Even the most ardent Toyota fan wouldn't argue with the fact that the Paseo wasn't overly successful in the UK. In fact, sales were decimated by more diverting rivals such as the Renault Megane Coupe. For the used buyer this appeals in two ways. Firstly, residuals won't stand up as well, making this Toyota a relatively inexpensive used buy. Secondly, you will also gain some semblance of exclusivity. Think about it. When was the last time you saw one coming the other way? With all of the traditional benefits of the Toyota ownership package, maybe the Paseo deserves a second chance?
The Paseo was a model that had sold reasonably well in other markets, most notably the US. Loosely based on the Tercel saloon, its introduction to the UK coincided with a global restyle, so in effect we were getting a second-generation Paseo. In 1996, traditionally undemanding rivals such as the Honda Civic coupe and Nissan 100NX were being blown out of the sales charts by the Renault Megane Coupe, the Hyundai Coupe and the Vauxhall Tigra. In a sink or swim market, the Paseo rapidly adopted brick-like tendencies. Aimed at younger buyers, the Paseo never had the driver appeal of the Megane, the sexy styling of the Hyundai or the cuteness of the female-friendly Tigra.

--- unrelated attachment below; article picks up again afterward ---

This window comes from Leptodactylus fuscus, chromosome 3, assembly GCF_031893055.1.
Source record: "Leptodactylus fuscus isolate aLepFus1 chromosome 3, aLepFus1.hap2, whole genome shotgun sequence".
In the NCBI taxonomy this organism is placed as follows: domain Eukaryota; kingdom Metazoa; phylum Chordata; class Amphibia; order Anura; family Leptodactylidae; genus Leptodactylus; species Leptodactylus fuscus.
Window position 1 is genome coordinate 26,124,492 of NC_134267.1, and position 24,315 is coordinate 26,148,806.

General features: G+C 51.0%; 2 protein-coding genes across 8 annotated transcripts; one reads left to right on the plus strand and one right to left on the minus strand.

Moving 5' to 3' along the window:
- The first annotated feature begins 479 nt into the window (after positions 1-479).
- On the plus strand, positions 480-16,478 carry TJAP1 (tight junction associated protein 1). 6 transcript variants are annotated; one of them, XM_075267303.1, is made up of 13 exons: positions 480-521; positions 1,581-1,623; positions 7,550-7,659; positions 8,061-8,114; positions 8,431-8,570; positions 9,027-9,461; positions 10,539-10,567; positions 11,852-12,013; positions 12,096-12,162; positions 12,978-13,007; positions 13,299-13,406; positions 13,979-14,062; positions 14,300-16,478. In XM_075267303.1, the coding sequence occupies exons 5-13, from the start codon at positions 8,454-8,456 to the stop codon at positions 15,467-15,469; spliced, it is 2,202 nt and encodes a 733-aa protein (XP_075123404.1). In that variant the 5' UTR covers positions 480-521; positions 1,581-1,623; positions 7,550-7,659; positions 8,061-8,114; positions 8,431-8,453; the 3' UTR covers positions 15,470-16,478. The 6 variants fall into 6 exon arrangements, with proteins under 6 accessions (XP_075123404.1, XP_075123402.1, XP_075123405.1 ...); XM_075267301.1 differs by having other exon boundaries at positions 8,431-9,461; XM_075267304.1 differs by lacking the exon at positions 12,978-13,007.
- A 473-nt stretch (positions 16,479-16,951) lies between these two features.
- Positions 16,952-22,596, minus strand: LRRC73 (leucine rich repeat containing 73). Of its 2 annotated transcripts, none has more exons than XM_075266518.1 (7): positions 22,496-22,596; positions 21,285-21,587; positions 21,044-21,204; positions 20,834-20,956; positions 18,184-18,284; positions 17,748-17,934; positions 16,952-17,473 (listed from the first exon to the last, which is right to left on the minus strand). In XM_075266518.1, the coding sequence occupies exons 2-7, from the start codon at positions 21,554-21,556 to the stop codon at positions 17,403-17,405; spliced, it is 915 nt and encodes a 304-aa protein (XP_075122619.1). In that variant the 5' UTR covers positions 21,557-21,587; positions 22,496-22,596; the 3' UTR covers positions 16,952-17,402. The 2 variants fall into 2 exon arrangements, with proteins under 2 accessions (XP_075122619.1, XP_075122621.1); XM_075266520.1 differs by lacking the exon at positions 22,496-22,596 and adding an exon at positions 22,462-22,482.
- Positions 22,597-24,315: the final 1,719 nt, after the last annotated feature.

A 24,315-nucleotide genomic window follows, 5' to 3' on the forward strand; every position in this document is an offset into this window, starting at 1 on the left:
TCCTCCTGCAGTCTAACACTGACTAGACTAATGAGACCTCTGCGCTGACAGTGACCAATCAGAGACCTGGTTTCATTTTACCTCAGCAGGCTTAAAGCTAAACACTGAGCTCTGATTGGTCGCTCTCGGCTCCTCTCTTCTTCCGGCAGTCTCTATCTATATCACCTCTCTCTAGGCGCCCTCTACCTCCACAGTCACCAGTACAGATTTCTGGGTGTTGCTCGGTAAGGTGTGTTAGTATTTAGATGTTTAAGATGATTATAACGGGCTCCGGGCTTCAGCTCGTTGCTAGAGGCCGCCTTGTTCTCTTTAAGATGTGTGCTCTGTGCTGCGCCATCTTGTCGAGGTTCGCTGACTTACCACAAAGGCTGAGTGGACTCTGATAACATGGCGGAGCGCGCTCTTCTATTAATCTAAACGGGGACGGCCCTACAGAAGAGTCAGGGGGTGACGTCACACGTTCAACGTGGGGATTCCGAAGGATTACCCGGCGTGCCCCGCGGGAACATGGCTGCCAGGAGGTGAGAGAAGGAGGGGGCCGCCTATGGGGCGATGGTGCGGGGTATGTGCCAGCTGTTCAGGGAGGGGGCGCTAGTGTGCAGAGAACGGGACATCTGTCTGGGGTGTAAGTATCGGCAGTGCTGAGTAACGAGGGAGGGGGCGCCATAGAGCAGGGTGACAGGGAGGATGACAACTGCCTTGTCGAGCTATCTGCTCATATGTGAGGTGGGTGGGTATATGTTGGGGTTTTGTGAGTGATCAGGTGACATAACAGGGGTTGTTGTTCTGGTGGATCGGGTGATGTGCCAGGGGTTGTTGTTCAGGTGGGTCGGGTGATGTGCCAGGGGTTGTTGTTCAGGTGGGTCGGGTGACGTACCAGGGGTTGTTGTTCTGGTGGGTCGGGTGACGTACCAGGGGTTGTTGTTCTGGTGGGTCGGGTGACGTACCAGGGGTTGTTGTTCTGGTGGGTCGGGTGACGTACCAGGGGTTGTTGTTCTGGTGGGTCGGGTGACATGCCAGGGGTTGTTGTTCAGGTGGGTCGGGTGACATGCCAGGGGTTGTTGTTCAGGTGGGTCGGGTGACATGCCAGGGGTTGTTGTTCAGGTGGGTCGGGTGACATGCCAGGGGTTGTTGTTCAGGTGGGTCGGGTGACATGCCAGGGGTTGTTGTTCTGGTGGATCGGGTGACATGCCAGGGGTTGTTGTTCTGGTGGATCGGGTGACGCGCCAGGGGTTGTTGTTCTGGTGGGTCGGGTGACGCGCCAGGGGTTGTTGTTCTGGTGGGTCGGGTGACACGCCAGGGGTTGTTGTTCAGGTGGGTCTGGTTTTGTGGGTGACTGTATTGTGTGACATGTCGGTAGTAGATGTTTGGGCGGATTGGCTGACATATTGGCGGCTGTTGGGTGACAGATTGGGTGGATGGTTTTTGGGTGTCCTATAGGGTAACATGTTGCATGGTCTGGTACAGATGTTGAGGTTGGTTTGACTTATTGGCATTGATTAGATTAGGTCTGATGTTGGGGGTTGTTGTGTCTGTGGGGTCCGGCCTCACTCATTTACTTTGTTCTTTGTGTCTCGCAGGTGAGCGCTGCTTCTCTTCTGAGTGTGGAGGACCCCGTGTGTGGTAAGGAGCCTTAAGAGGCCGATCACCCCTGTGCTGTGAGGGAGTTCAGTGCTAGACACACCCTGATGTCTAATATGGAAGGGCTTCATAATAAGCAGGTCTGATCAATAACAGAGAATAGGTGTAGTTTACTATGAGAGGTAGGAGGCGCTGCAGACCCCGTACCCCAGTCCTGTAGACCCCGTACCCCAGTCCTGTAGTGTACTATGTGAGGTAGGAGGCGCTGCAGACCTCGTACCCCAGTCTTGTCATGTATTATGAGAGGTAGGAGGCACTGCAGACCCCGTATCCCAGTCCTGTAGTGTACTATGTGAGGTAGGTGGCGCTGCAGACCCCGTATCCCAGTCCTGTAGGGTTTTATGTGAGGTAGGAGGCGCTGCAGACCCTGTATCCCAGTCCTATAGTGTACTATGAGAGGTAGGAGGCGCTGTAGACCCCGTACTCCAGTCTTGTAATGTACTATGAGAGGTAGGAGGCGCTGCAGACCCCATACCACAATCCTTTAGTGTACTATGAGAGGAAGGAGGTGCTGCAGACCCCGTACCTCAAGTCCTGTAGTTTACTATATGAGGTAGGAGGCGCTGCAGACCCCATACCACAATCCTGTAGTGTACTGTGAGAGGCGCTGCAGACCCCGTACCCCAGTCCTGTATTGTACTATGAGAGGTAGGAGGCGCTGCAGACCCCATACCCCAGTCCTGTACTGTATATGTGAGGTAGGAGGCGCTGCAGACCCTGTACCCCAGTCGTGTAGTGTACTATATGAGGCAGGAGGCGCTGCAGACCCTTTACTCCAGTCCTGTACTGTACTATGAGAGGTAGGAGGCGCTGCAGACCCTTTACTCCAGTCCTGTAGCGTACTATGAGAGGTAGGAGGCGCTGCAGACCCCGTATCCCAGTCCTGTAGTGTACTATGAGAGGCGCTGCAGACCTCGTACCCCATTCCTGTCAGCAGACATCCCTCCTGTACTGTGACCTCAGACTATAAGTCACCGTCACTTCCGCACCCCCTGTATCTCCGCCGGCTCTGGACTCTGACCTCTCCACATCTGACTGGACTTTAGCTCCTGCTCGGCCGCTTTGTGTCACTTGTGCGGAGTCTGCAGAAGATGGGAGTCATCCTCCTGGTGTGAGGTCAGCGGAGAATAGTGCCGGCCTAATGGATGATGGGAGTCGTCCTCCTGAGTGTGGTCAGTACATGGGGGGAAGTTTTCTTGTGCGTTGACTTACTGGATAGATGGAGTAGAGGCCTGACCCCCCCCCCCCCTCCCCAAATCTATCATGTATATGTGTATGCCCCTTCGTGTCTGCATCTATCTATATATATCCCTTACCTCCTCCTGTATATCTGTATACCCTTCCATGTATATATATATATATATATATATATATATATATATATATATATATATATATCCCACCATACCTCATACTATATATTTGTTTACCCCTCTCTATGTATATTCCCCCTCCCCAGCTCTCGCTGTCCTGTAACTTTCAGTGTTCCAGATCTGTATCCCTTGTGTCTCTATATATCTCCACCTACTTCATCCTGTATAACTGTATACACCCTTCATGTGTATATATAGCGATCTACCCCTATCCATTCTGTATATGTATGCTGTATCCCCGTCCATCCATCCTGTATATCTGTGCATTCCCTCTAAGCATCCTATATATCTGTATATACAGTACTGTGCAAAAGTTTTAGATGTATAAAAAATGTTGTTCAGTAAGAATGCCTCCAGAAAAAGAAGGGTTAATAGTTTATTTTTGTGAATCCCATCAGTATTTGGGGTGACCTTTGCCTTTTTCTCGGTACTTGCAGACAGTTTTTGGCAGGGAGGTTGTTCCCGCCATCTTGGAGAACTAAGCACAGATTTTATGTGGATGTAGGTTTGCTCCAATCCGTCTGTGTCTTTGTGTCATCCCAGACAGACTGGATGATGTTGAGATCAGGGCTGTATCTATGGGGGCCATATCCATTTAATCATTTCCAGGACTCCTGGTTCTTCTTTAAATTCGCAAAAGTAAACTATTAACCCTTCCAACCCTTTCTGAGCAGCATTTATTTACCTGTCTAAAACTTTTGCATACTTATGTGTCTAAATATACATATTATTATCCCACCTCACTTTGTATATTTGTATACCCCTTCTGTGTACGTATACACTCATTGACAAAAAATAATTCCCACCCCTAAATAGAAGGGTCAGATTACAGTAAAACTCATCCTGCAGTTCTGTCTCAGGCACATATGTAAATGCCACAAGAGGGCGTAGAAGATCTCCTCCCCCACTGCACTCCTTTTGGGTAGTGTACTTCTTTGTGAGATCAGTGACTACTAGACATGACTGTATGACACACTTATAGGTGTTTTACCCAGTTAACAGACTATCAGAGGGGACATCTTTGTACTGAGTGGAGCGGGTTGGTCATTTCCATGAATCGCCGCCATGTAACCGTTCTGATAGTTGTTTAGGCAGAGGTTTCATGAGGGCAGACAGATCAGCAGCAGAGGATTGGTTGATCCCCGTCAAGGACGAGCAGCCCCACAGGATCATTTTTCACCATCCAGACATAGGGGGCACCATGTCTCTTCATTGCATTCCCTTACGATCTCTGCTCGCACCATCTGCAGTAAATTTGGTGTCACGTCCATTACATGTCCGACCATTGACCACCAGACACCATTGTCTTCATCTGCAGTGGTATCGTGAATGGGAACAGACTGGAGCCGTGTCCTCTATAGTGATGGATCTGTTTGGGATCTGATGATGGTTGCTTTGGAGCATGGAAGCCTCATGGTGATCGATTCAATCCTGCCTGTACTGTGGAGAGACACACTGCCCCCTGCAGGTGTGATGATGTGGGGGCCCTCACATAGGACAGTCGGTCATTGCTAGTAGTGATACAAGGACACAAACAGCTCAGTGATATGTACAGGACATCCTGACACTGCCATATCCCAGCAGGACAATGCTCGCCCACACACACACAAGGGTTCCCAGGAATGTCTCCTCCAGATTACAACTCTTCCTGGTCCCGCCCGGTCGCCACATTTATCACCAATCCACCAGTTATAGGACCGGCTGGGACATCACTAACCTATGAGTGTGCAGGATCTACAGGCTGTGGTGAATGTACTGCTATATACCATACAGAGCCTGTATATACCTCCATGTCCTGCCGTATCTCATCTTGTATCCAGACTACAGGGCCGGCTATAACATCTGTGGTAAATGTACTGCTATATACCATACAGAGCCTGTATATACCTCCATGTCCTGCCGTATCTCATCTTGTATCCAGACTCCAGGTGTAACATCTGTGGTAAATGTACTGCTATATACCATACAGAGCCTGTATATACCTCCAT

Two models were available at launch, both sharing the same 1.5-litre engine, developing an underwhelming 89bhp. The ST was the entry-level model, with the usual budget coupe accoutrements, and there was a slightly better equipped Si model. In 1997 a Galliano Limited Edition was sold between April and October, recognisable by its retina-searing yellow paintwork. The ST model was discontinued at the same time as the Galliano, leaving only the 1.5 Si to plough its lonely furrow until it too met the grim reaper in 1999.